Why Apple Stock Is Falling Today | The Motley Fool

What happened

Shares of the technology giant Apple ( AAPL -1.70% ) were falling today, likely for two separate reasons. The first is that Reuters reported this morning that Apple could face additional antitrust changes by the European Union (EU), and the second is that Apple’s stock is probably sliding along with the broader market’s drop today.

The tech stock fell by as much as 2.3% today and was down by 1.9% as of 1:57 p.m. ET.

So what 

Reports of the EU looking into potential antitrust issues with Apple isn’t new — regulators began their probe last year. But what is new is that they appear to be adding a new charge against Apple for “distorting competition in the music streaming market,” according to Reuters. 

Image source: Apple.

Neither Apple nor the EU has commented on today’s report, but the news agency says that the charges could be disclosed in the coming weeks, and they stem from a complaint filed by music streaming rival Spotify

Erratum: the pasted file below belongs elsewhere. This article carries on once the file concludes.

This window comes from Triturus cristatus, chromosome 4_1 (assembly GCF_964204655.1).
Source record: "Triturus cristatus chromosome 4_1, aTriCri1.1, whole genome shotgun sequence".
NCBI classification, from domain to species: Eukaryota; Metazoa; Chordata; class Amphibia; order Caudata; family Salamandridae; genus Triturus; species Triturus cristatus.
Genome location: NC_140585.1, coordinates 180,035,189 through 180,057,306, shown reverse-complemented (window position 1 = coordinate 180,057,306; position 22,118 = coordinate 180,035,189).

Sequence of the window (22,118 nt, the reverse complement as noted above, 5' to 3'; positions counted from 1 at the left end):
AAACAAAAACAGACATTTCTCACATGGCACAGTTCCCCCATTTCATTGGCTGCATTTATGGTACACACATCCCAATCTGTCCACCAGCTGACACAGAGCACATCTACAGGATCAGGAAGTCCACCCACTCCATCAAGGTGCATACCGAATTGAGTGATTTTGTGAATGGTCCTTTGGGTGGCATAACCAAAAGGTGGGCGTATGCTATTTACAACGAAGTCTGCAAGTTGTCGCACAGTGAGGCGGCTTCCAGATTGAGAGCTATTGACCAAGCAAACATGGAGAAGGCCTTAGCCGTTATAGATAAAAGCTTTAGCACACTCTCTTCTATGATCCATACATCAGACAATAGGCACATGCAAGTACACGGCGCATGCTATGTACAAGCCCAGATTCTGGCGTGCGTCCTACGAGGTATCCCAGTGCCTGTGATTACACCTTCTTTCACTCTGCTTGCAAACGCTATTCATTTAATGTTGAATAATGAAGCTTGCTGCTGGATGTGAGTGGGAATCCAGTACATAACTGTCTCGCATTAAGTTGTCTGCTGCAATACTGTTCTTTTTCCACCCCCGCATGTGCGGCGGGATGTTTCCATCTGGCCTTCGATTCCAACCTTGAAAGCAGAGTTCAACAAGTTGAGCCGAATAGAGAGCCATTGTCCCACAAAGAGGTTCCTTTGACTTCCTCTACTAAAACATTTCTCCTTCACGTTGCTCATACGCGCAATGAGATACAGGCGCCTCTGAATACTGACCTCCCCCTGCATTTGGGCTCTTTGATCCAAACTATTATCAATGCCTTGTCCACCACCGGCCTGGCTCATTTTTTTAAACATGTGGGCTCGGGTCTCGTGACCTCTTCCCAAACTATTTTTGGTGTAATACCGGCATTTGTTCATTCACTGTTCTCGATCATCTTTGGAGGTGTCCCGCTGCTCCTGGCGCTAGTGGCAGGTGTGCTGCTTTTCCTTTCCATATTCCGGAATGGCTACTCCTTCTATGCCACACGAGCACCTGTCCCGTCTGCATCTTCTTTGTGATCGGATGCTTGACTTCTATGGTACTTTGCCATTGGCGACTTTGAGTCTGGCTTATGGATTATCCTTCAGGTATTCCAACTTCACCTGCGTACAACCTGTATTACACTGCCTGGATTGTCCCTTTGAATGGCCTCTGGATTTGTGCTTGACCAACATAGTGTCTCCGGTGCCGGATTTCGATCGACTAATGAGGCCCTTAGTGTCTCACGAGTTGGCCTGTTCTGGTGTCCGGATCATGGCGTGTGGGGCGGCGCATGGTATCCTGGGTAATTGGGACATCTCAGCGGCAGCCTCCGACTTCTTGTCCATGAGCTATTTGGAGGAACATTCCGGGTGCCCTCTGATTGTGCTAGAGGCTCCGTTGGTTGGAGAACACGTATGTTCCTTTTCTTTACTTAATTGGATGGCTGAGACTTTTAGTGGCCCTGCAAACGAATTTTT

Being scrutinized for potential antitrust issues isn’t exactly new territory for Apple, but some investors may be concerned that Apple could have a lengthy court battle ahead of it.

Additionally, Apple’s stock is likely also falling today in sympathy with the S&P 500‘s 1.2% drop. 

Investors are growing increasingly concerned that inflation — which is at a 40-year high — could continue to have a negative effect on the U.S. economy. 

All eyes are on the Federal Reserve, which will meet again next month, to see to what degree officials will raise interest rates to tamp down inflation. 

Now what

With so much uncertainty in the market right now and Apple facing potentially new charges in an antitrust case, it’s not surprising that some investors sold Apple’s stock today. 

But long-term investors should keep all of the volatility in perspective and remember that nothing has fundamentally changed with Apple’s business. Instead of selling on the news or panicking because other investors are selling, investors would do better to remember that buying and holding shares of great companies for five years or more is the best way to build wealth. 


This article represents the opinion of the writer, who may disagree with the “official” recommendation position of a Motley Fool premium advisory service. We’re motley! Questioning an investing thesis – even one of our own – helps us all think critically about investing and make decisions that help us become smarter, happier, and richer.

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